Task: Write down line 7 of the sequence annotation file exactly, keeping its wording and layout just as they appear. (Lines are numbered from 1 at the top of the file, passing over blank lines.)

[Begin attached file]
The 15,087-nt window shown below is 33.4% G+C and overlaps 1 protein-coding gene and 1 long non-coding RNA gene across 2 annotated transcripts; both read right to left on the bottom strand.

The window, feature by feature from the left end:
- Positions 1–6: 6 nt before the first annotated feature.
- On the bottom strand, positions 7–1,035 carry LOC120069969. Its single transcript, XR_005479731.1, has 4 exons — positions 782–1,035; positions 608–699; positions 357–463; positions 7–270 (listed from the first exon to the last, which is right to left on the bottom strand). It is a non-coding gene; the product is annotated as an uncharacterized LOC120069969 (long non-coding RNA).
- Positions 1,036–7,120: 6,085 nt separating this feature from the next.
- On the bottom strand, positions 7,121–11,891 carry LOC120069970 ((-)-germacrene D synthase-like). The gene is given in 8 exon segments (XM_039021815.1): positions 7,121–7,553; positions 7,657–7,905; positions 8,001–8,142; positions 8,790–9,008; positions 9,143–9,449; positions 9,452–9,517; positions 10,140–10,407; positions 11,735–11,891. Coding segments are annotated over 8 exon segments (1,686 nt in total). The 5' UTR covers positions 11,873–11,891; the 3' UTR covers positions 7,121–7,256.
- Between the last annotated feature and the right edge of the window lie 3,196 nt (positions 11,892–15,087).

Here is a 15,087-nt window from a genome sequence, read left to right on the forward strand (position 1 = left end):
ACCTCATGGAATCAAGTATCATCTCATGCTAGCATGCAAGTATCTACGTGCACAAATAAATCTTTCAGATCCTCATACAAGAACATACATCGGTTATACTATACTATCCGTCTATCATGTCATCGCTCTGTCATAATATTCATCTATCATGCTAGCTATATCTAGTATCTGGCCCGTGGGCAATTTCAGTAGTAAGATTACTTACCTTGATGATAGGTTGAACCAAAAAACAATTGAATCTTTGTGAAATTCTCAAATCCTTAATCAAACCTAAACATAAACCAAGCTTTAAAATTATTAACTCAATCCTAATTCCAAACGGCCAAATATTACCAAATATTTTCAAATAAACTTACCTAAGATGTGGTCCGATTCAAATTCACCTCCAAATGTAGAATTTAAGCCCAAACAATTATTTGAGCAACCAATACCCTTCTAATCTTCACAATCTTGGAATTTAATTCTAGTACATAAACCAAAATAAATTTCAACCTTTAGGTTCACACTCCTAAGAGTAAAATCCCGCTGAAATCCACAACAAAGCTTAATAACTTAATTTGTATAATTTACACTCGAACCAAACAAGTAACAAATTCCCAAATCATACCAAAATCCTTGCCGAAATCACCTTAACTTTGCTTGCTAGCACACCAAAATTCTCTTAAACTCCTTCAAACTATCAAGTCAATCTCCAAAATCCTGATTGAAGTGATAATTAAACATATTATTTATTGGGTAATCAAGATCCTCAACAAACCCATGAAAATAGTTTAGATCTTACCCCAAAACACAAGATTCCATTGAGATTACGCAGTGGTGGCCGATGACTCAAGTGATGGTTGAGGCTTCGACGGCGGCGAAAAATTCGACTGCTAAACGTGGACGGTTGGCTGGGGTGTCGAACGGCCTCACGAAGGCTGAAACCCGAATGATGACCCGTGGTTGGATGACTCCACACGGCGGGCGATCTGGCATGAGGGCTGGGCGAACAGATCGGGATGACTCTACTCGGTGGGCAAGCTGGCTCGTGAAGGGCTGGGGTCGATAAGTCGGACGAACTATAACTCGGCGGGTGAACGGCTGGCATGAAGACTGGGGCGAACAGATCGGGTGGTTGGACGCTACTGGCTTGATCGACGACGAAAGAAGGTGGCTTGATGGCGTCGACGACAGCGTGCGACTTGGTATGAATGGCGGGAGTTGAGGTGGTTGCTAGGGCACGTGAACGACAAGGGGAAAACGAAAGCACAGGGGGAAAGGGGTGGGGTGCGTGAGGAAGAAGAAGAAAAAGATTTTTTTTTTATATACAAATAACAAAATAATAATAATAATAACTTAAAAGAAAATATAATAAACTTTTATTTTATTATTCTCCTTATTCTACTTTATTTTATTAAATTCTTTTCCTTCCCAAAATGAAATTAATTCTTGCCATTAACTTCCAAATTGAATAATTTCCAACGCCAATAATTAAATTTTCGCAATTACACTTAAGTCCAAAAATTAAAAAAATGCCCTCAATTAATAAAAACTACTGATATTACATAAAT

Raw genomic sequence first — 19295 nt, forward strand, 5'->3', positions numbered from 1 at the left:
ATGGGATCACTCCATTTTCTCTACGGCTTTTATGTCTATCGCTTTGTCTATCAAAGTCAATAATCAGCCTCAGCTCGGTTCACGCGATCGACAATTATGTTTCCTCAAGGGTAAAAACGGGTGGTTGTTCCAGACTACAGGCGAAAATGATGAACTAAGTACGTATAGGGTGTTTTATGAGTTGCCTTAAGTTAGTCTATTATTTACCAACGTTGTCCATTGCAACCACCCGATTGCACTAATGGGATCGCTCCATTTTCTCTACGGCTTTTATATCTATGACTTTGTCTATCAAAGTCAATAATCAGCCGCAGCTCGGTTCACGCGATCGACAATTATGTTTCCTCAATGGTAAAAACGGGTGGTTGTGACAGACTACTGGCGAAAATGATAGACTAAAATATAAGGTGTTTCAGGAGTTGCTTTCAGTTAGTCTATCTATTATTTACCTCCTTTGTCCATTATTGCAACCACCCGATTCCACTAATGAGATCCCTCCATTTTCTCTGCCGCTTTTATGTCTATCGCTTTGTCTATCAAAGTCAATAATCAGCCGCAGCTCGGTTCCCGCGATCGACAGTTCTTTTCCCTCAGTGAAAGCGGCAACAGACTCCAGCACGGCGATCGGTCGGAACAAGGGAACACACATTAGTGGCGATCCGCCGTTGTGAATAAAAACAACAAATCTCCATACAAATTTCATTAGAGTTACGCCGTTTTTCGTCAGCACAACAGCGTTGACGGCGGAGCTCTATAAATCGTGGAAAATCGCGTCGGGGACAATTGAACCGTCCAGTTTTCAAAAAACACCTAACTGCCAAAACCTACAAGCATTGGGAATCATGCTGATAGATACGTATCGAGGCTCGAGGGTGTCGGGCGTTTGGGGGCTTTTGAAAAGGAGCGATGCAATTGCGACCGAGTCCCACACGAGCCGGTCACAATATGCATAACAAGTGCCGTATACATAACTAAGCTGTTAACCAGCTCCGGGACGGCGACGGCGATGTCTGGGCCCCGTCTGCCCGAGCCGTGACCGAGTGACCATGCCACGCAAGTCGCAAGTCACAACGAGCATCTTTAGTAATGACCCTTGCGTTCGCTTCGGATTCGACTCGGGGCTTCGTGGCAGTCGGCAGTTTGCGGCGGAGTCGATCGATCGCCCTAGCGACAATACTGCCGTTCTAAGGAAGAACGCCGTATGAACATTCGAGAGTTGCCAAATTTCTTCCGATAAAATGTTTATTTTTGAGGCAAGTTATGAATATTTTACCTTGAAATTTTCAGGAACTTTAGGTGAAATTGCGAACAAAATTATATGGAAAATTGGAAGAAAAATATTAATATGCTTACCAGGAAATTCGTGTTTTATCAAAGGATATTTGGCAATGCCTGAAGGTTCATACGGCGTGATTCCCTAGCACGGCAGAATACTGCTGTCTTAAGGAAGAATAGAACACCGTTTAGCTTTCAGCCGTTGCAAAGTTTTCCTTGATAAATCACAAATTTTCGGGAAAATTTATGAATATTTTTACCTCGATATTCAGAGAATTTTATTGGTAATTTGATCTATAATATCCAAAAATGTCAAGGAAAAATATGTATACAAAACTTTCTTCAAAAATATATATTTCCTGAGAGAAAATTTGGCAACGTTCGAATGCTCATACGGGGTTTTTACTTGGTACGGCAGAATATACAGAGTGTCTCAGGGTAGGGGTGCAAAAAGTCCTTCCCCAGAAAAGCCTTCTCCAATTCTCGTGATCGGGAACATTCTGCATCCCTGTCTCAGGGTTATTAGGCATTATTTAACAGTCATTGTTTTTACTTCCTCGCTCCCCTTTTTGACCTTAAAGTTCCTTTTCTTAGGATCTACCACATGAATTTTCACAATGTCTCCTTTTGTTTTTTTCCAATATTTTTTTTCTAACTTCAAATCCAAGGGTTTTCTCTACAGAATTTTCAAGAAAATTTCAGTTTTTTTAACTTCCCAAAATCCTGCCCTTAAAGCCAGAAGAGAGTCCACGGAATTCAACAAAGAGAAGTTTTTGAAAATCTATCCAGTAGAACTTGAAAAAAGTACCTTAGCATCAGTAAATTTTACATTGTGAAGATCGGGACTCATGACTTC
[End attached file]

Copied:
- Between the last annotated feature and the right edge of the window lie 3,196 nt (positions 11,892–15,087).